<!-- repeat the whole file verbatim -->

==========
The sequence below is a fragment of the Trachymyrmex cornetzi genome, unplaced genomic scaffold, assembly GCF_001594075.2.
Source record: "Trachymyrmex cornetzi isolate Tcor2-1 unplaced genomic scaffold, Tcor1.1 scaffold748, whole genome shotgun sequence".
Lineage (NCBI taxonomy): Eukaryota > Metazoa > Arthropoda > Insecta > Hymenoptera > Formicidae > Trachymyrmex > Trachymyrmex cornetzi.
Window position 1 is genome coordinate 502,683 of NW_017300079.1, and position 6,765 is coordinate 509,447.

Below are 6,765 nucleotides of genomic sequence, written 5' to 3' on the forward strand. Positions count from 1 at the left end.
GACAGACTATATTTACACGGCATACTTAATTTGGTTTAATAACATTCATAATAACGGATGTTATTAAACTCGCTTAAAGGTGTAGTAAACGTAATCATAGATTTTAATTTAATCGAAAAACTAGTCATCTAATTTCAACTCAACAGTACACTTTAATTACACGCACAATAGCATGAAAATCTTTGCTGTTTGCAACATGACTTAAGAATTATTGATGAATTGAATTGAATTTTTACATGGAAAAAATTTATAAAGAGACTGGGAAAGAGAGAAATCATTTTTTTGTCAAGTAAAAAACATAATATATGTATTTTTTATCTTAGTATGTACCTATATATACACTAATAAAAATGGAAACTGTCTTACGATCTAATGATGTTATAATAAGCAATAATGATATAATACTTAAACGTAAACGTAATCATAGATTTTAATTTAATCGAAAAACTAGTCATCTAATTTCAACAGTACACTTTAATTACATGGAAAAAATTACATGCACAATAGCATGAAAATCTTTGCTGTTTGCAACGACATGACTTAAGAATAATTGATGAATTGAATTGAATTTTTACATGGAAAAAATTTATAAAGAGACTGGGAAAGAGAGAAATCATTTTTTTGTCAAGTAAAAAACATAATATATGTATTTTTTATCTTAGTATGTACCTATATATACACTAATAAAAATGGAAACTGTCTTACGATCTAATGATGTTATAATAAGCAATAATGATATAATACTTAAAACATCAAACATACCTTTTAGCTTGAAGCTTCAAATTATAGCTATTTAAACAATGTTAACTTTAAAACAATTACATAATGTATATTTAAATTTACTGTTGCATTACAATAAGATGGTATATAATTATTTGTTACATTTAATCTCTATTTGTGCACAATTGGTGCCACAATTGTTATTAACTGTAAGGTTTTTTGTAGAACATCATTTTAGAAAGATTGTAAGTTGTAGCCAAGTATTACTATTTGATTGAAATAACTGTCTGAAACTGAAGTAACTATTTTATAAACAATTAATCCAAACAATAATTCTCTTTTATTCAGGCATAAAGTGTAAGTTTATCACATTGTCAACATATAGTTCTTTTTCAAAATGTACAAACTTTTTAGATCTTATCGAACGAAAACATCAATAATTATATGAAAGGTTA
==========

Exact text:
The sequence below is a fragment of the Trachymyrmex cornetzi genome, unplaced genomic scaffold, assembly GCF_001594075.2.
Source record: "Trachymyrmex cornetzi isolate Tcor2-1 unplaced genomic scaffold, Tcor1.1 scaffold748, whole genome shotgun sequence".
Lineage (NCBI taxonomy): Eukaryota > Metazoa > Arthropoda > Insecta > Hymenoptera > Formicidae > Trachymyrmex > Trachymyrmex cornetzi.
Window position 1 is genome coordinate 502,683 of NW_017300079.1, and position 6,765 is coordinate 509,447.

Below are 6,765 nucleotides of genomic sequence, written 5' to 3' on the forward strand. Positions count from 1 at the left end.
GACAGACTATATTTACACGGCATACTTAATTTGGTTTAATAACATTCATAATAACGGATGTTATTAAACTCGCTTAAAGGTGTAGTAAACGTAATCATAGATTTTAATTTAATCGAAAAACTAGTCATCTAATTTCAACTCAACAGTACACTTTAATTACACGCACAATAGCATGAAAATCTTTGCTGTTTGCAACATGACTTAAGAATTATTGATGAATTGAATTGAATTTTTACATGGAAAAAATTTATAAAGAGACTGGGAAAGAGAGAAATCATTTTTTTGTCAAGTAAAAAACATAATATATGTATTTTTTATCTTAGTATGTACCTATATATACACTAATAAAAATGGAAACTGTCTTACGATCTAATGATGTTATAATAAGCAATAATGATATAATACTTAAACGTAAACGTAATCATAGATTTTAATTTAATCGAAAAACTAGTCATCTAATTTCAACAGTACACTTTAATTACATGGAAAAAATTACATGCACAATAGCATGAAAATCTTTGCTGTTTGCAACGACATGACTTAAGAATAATTGATGAATTGAATTGAATTTTTACATGGAAAAAATTTATAAAGAGACTGGGAAAGAGAGAAATCATTTTTTTGTCAAGTAAAAAACATAATATATGTATTTTTTATCTTAGTATGTACCTATATATACACTAATAAAAATGGAAACTGTCTTACGATCTAATGATGTTATAATAAGCAATAATGATATAATACTTAAAACATCAAACATACCTTTTAGCTTGAAGCTTCAAATTATAGCTATTTAAACAATGTTAACTTTAAAACAATTACATAATGTATATTTAAATTTACTGTTGCATTACAATAAGATGGTATATAATTATTTGTTACATTTAATCTCTATTTGTGCACAATTGGTGCCACAATTGTTATTAACTGTAAGGTTTTTTGTAGAACATCATTTTAGAAAGATTGTAAGTTGTAGCCAAGTATTACTATTTGATTGAAATAACTGTCTGAAACTGAAGTAACTATTTTATAAACAATTAATCCAAACAATAATTCTCTTTTATTCAGGCATAAAGTGTAAGTTTATCACATTGTCAACATATAGTTCTTTTTCAAAATGTACAAACTTTTTAGATCTTATCGAACGAAAACATCAATAATTATATGAAAGGTTA